The Indian air force test-fired the Mach 2.8 Brahmos cruise missile from an aircraft for the first time on 22 November, moving the anti-ship and land attack capability a step closer to operational use.

The test firing announced by India’s Ministry of Defence comes almost 17 months after the air force first flew with Brahmos on board the Sukhoi Su-30MKI in a captive carry test.

India’s military has already fielded the Brahmos – the product of an Indian-Russian joint venture – in ship-launch and surface-to-surface modes, but the missile required several modifications for the air-launched version.

The Indian air force completed software modifications to the Su-30MKI and Hindustan Aeronautics made the required electrical and mechanical changes to the aircraft.

The most difficult modification was optimising the transfer alignment of the inertial sensors, the MOD says. That refers to the tricky process of calibrating the missile’s inertial sensors using data from the aircraft’s guidance systems.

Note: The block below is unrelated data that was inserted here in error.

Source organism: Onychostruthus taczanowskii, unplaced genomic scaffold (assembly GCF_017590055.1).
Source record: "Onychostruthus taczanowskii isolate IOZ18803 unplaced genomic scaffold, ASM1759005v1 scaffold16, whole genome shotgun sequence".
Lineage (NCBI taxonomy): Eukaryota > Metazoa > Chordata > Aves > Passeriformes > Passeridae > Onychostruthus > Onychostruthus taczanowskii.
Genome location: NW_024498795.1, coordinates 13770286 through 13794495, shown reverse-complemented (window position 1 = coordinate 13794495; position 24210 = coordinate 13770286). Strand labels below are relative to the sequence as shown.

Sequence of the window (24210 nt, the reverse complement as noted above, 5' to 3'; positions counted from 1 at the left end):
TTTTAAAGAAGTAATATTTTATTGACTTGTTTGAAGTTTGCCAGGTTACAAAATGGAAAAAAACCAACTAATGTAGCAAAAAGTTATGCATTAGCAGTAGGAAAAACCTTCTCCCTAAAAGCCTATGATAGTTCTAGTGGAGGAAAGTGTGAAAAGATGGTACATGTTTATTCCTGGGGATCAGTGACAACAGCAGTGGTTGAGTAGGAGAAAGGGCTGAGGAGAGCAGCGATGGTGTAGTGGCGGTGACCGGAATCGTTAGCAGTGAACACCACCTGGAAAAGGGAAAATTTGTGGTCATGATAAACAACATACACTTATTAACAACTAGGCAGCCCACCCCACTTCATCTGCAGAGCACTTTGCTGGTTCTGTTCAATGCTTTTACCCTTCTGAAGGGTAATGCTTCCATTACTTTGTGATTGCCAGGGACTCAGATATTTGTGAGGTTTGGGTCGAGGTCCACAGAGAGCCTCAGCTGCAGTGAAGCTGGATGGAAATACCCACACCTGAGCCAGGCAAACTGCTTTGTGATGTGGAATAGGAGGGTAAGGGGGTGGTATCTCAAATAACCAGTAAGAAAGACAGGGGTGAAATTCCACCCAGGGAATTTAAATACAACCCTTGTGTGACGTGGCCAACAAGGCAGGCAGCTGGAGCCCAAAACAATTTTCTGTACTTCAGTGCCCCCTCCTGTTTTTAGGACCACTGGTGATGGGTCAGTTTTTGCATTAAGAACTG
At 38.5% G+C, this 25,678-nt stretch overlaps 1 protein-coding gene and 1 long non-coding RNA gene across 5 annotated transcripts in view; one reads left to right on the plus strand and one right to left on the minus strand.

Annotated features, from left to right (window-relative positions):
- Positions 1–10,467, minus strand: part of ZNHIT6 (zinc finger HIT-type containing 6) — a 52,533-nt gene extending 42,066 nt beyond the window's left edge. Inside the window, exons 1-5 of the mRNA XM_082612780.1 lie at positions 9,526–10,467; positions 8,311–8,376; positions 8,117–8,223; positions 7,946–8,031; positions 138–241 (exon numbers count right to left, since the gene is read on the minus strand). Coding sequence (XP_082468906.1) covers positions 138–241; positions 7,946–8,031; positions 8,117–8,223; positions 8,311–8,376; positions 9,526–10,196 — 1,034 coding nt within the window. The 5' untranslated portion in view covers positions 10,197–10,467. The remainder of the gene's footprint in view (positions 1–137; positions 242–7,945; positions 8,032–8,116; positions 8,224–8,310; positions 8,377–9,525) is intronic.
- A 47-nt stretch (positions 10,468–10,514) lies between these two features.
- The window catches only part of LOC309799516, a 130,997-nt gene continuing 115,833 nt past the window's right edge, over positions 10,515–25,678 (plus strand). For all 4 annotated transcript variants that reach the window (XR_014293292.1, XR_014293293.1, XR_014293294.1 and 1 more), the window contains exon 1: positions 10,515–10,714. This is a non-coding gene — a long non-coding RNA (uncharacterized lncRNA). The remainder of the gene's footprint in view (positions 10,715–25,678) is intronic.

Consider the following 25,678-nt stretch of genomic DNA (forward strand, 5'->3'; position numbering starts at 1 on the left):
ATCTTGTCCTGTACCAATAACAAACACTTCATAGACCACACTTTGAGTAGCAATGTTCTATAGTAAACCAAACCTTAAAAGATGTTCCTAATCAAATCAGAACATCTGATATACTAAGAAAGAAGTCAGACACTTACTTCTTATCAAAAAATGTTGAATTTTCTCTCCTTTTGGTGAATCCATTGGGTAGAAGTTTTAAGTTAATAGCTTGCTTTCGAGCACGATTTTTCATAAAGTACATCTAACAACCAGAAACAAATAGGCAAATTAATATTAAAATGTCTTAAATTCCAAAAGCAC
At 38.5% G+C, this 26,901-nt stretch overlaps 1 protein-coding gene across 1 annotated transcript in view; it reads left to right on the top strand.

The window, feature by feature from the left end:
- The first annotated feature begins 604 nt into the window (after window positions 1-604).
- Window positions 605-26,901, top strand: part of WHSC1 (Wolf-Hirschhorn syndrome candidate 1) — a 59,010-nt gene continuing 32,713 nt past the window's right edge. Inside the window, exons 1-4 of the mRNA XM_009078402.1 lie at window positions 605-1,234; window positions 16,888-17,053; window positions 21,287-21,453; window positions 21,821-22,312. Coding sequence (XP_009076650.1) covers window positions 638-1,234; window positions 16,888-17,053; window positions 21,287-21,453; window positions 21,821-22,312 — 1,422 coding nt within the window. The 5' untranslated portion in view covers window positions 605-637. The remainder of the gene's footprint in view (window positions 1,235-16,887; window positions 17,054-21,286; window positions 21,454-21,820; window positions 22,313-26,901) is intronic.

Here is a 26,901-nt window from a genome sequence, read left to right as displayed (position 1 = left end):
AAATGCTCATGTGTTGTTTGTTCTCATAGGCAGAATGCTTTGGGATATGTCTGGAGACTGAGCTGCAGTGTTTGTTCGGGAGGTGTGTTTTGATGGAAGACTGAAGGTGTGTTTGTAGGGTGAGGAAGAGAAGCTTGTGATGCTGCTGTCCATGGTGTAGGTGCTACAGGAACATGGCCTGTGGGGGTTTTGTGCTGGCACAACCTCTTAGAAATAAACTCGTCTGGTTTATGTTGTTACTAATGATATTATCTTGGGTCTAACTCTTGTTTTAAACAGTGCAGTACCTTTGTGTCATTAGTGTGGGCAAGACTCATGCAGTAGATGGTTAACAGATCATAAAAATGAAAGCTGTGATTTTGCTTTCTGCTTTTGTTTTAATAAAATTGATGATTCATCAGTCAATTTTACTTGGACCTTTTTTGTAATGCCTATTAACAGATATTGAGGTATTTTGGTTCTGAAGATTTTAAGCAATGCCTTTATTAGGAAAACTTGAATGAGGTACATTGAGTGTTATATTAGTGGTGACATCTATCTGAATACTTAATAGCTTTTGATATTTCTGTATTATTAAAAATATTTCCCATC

After completing the test firing in the Bay of Bengal, the Indian military claims the Brahmos is now the fastest anti-ship missile ever launched from the air.

“The capability of the missile coupled with the superlative performance of the Su-30 aircraft gives the IAF a strategic reach and allows it to dominate the ocean and the battle fields,” the MOD says.

The 2.5t missile is capable of striking any surface or land target from a standoff range of more than 400km and in any weather, India’s MOD says. The all-weather capability implies a radar seeker for terminal guidance.